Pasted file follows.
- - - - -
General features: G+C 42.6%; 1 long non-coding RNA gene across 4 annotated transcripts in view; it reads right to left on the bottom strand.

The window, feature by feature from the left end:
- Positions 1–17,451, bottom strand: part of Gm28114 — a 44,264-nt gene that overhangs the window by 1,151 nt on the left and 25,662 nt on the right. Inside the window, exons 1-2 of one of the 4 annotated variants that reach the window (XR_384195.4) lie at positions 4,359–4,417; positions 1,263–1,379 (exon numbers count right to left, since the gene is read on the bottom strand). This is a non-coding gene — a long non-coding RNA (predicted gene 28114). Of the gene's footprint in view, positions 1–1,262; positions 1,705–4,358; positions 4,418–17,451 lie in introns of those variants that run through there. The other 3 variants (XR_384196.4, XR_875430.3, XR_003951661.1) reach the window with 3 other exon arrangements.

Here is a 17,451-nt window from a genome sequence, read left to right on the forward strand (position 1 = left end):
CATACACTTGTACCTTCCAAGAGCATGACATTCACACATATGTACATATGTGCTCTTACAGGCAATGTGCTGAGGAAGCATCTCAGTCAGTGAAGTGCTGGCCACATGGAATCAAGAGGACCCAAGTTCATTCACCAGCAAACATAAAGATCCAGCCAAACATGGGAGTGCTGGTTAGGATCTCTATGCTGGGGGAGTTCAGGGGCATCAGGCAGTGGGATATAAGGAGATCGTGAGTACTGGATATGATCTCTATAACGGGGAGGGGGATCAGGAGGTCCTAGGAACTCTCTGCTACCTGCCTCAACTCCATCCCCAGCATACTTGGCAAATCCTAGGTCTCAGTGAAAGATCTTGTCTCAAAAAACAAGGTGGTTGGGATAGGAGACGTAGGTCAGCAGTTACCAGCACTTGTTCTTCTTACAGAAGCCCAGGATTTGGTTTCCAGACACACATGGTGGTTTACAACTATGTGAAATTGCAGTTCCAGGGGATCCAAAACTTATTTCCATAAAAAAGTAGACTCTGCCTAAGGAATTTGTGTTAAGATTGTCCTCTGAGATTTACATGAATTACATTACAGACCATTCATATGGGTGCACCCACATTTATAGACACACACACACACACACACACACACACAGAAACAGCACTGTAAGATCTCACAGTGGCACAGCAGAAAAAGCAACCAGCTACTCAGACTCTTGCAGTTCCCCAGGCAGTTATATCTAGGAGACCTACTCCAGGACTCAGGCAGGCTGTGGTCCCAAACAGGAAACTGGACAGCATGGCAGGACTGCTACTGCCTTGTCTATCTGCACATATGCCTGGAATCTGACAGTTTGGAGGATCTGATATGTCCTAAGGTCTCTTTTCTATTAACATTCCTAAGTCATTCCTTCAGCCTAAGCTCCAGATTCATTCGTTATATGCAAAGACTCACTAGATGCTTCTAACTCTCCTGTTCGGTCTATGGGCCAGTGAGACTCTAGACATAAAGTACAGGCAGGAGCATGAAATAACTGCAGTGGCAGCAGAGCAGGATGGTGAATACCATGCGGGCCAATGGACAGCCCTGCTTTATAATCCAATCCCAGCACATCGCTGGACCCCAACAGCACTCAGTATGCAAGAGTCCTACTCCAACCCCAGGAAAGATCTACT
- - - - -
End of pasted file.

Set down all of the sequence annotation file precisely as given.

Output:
General features: G+C 42.6%; 1 long non-coding RNA gene across 4 annotated transcripts in view; it reads right to left on the bottom strand.

The window, feature by feature from the left end:
- Positions 1–17,451, bottom strand: part of Gm28114 — a 44,264-nt gene that overhangs the window by 1,151 nt on the left and 25,662 nt on the right. Inside the window, exons 1-2 of one of the 4 annotated variants that reach the window (XR_384195.4) lie at positions 4,359–4,417; positions 1,263–1,379 (exon numbers count right to left, since the gene is read on the bottom strand). This is a non-coding gene — a long non-coding RNA (predicted gene 28114). Of the gene's footprint in view, positions 1–1,262; positions 1,705–4,358; positions 4,418–17,451 lie in introns of those variants that run through there. The other 3 variants (XR_384196.4, XR_875430.3, XR_003951661.1) reach the window with 3 other exon arrangements.

Here is a 17,451-nt window from a genome sequence, read left to right on the forward strand (position 1 = left end):
CATACACTTGTACCTTCCAAGAGCATGACATTCACACATATGTACATATGTGCTCTTACAGGCAATGTGCTGAGGAAGCATCTCAGTCAGTGAAGTGCTGGCCACATGGAATCAAGAGGACCCAAGTTCATTCACCAGCAAACATAAAGATCCAGCCAAACATGGGAGTGCTGGTTAGGATCTCTATGCTGGGGGAGTTCAGGGGCATCAGGCAGTGGGATATAAGGAGATCGTGAGTACTGGATATGATCTCTATAACGGGGAGGGGGATCAGGAGGTCCTAGGAACTCTCTGCTACCTGCCTCAACTCCATCCCCAGCATACTTGGCAAATCCTAGGTCTCAGTGAAAGATCTTGTCTCAAAAAACAAGGTGGTTGGGATAGGAGACGTAGGTCAGCAGTTACCAGCACTTGTTCTTCTTACAGAAGCCCAGGATTTGGTTTCCAGACACACATGGTGGTTTACAACTATGTGAAATTGCAGTTCCAGGGGATCCAAAACTTATTTCCATAAAAAAGTAGACTCTGCCTAAGGAATTTGTGTTAAGATTGTCCTCTGAGATTTACATGAATTACATTACAGACCATTCATATGGGTGCACCCACATTTATAGACACACACACACACACACACACACACACAGAAACAGCACTGTAAGATCTCACAGTGGCACAGCAGAAAAAGCAACCAGCTACTCAGACTCTTGCAGTTCCCCAGGCAGTTATATCTAGGAGACCTACTCCAGGACTCAGGCAGGCTGTGGTCCCAAACAGGAAACTGGACAGCATGGCAGGACTGCTACTGCCTTGTCTATCTGCACATATGCCTGGAATCTGACAGTTTGGAGGATCTGATATGTCCTAAGGTCTCTTTTCTATTAACATTCCTAAGTCATTCCTTCAGCCTAAGCTCCAGATTCATTCGTTATATGCAAAGACTCACTAGATGCTTCTAACTCTCCTGTTCGGTCTATGGGCCAGTGAGACTCTAGACATAAAGTACAGGCAGGAGCATGAAATAACTGCAGTGGCAGCAGAGCAGGATGGTGAATACCATGCGGGCCAATGGACAGCCCTGCTTTATAATCCAATCCCAGCACATCGCTGGACCCCAACAGCACTCAGTATGCAAGAGTCCTACTCCAACCCCAGGAAAGATCTACT